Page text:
Polymer Clay the Easy Way

Polymer clay is a wonderful medium for craft projects because you do not need a kiln to fire the clay. Polymer clay is the generic term for a family of man-made clays that are supple and pliable until baked, at which time the clay will become permanently hard.

With a low baking temperature of no higher than 265 degrees F the clay can be baked in a regular home oven or toaster oven.

Polymer clay is a polyvinyl chloride compound mixed with a plasticizer for flexibility and various fillers for texture and color. Common brands include Cernit, FIMO, FIMO Soft, Friendly Clay, Granitex, Premo, Sculpey, Super Sculpey and Sculpey III.

Each manufacturer has specific directions for the conditioning and baking of their brand so it’s important to read all package labeling and directions.

I recommend Sculpey III brand for craft projects because it’s “softer” even before you begin to knead and condition it for a project. Most polymer clays (no matter the manufacturer or brand) are compatible and will mix well.

Working the Possibilities

The possibilities are endless when working with polymer clay. You can sculpt, stamp, roll, mold and create just about anything the imagination can suggest.

However, if you’re working with children and beginners the best way to introduce this colorful medium is by using pre-made canes. The pre-made canes come in all different types of designs from Americana to floral and quilt patterns.

Canes were originally made to mimic Italian glassworking called millefiori, meaning thousands of flowers. The canes may be round or square, depending on the design, and around 3″ long. The canes must be conditioned and then a cane can be reduced (and in some cases enlarged).

To condition the cane, you must warm it. This can be done by holding the cane in your hand, under your arm, or placing it in warm water for a few minutes.

After it begins to warm (you’ll feel it soften), then you can begin to roll it in your hands. At this point you don’t really want to reduce it or make the can smaller. You are still in the conditioning process.

Roll and then rest the cane (in your hands or in the warm water). After about 7-10 minutes of conditioning the clay, it’s ready to reduce. This is done by rolling the cane with your hand against your work surface. Keep the cane even.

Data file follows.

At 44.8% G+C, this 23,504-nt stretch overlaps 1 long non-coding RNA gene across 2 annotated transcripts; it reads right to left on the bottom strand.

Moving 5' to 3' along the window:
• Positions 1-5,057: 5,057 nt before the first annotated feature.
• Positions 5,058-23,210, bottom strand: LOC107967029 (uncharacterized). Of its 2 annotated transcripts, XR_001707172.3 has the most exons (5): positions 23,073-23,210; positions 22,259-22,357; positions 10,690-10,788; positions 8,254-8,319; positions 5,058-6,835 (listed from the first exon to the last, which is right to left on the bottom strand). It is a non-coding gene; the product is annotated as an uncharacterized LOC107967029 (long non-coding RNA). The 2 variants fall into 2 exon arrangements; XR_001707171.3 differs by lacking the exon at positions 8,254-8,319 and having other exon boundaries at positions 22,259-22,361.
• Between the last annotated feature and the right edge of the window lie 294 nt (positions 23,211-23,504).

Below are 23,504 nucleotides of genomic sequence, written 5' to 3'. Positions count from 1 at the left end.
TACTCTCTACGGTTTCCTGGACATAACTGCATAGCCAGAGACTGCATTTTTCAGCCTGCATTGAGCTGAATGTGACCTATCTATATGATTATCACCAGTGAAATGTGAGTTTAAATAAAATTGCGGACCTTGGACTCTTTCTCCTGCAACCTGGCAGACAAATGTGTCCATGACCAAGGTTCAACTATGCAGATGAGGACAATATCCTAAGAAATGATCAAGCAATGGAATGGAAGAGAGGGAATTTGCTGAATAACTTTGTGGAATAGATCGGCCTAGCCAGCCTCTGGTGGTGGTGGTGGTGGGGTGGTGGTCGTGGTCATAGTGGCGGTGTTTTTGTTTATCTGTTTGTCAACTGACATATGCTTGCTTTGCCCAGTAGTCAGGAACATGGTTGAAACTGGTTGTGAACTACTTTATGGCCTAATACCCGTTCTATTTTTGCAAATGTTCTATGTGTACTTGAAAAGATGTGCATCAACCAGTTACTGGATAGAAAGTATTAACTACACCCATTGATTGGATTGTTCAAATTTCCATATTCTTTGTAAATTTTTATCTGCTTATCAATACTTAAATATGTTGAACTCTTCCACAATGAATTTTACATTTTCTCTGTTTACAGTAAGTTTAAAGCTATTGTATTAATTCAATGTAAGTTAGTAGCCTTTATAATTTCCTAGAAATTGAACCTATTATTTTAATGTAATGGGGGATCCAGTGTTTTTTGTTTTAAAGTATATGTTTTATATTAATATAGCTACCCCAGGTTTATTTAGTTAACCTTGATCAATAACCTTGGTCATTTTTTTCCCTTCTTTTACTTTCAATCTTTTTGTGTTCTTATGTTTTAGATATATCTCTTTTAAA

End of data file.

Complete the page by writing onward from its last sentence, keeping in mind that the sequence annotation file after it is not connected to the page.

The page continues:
From the photo you can see the different values of reduction on the same cane design. To enlarge you will gently push the ends of the cane toward the center. Remember to enlarge and then rest the clay.

Now you are ready to cut the cane into beads or slices. This is best done with a very long, thin blade. Several styles of cutting blades are available in most craft stores or available on the Web.

For young children it is best to have an adult do any cutting. Older children should be closely supervised. Thin slices of cane can be used to cover a variety of surfaces, from wood to glass.

The low baking temperature makes it easy, but keep in mind that you shouldn’t use any surface that is highly flammable, and never leave baking clay unsupervised.

Project Bead


Pre-made polymer clay cane

Cutting blade

Toaster oven

Aluminum foil


Cord, ribbon or yarn

Optional: assorted glass beads


1. Preheat oven to temperature on packaging label. Never heat oven or toaster oven higher than 265 degrees.

2. Condition and reduce a pre-made cane.

3. Cut cane into 1/4″ slices.

4. Carefully insert toothpick into cane slices to create the bead hole for stringing.

5. Line baking sheet or pan with aluminum foil.

6. Place beads onto aluminum foil making sure beads don’t touch.

7. Bake for time listed on packaging label.

8. Allow beads to cool. Remove toothpicks.

9. String polymer clay beads (mixing with glass beads if desired) onto your selected jewelry cording, ribbon or yarn. Knot off.

10. Depending on how you reduce the cane you can get around 15-25 beads per cane.

Project Pen


Pre-made polymer clay cane

Cutting blade

Toaster oven

Aluminum foil

Bic Pen*

Sanding paper or Emory board


1. *You must be able to remove the tip and ink tube of the pen you use. Inexpensive Bic pens work best. Remove the tip and ink tube from pen.

2. Preheat oven to temperature on packaging label. Never heat oven or toaster oven higher than 265 degrees.

3. Lightly sand outside plastic cartridge of the pen to give the surface “teeth” for the cane slices to grab and adhere to.

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